"...the American scheme of world domination through military aggression and unlimited money-printing is failing before our eyes. The public has no interest in any more “boots on the ground,” bombing campaigns do nothing to reign in militants that Americans themselves helped organize and equip, dollar hegemony is slipping away with each passing day, and the Federal Reserve is fresh out of magic bullets and faces a choice between crashing the stock market and crashing the bond market. In order to stop, or at least forestall this downward slide into financial/economic/political oblivion, the US must move quickly to undermine every competing economy in the world through whatever means it has left at its disposal, be it a bombing campaign, a revolution or a pandemic..."
Spot the odd one out: Short-end Treasuries flat, JPY carry risk-off, IBM/KO/MCD dumped, HY Credit weak... Stocks best day in a year!
Summing it all up: Volumeless buying panic on ECB buying rumors!
Extend the trendlines in these charts, and then ask yourself: where do they end? What will they trigger as they push ever deeper into uncharted waters?
It is unclear what the catalyst is - aside from the bounce back from The FT's rejection of Reuters rumor-spreading about ECB corporate bond buying but instead of the usual morning smackdown, precious metals are spiking higher. Gold hit $1255 - its highest in over 5 weeks). Oil is also spiking higher, WTI just broke above $83 (so much for that consumer tax cut?).
For now its unclear what is driving this BUT we do note that Saudi's Riyal has tumbled notably away from its peg in recent days... weakest sicne Jan 2009
FT Rejects Reuters Unsourced Trial Balloon About ECB Buying Corporate Bonds, Futures Refuse To PlungeSubmitted by Tyler Durden on 10/21/2014 08:08 -0400
Precisely half an hour ago, we mocked the overnight Reuters trial balloon about ECB corporate bond buying, whose only purpose was to send futures higher, when not only did we question the credibility of the report based on "one person familiar with the work inside the ECB, speaking on condition of anonymity" and said that now "we await Germany to throw up all over what is a clear Reuters trial balloon floated by "one person familiar with the work inside the ECB, speaking on condition of anonymity" to see what the market reaction is to even more stimulus (as if it is unclear)." Well, it wasn't Germany. At least not yet. It was Reuters' competitor in the coverage of ECB rumors and innuendo, the FT, which moments ago blasted this, via Bloomberg:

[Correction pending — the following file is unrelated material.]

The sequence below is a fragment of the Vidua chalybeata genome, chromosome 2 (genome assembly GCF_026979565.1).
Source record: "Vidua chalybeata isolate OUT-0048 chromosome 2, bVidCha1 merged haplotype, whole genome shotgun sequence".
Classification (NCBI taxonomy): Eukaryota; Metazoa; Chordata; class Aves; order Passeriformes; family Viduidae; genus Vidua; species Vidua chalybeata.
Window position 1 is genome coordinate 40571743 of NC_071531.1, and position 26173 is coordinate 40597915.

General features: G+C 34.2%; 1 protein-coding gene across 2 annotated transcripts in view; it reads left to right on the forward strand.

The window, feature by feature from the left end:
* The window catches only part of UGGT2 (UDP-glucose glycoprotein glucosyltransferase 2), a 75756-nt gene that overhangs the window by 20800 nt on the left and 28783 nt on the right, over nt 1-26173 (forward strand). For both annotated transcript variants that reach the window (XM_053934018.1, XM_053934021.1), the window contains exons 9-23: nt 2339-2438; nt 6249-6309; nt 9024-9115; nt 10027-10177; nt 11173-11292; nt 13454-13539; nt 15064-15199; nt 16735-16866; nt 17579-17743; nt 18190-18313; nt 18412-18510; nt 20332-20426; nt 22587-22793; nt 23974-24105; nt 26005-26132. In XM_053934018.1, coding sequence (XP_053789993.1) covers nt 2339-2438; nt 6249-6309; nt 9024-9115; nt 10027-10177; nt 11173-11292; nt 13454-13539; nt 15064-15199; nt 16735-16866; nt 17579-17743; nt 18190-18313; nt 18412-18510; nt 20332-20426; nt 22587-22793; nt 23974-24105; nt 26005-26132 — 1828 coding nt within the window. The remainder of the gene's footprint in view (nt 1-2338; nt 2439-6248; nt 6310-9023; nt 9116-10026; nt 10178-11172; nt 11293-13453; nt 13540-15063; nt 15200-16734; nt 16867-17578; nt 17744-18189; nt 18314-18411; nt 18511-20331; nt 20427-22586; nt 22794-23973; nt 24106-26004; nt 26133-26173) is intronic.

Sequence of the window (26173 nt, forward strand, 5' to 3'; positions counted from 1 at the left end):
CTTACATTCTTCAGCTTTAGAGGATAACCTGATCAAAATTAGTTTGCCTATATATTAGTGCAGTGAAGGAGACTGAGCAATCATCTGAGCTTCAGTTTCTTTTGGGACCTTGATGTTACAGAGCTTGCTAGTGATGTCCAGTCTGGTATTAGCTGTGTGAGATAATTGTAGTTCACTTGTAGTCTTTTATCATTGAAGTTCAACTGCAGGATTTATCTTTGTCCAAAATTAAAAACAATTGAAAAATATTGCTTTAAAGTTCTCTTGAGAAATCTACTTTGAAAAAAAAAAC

- ECB SAID NOT TO HAVE PUT CORPORATE BOND BUYING ON AGENDA: FT
So just in case anyone forgot how credible the Reuters rumor mill is when bailing out European risk (think summer of 2011 and 2012), here is a stark reminder.
As commented previously, the reason for today's 30 point rip in emini futures from the lows hit just 4 hours ago, was a test of the ECB emergency BTFD service, today provided courtesy of Reuters which, just after the European close, gave what is ever more incorrectly called the "market" its dose of upward momentum ignition, when it reported that, in addition to the previously announced "private QE" which includes ABS and covered bond purchases, that Goldman's head of the European central bank would also go ahead and monetize corporate bonds, taking a step even further than the Fed, which at least is confined to public securities, and directly influencing private asset prices.
- Total CEO de Margerie killed in Moscow as jet hits snow plough (Reuters)
- China GDP Growth Rate Is Slowest in Five Years (WSJ)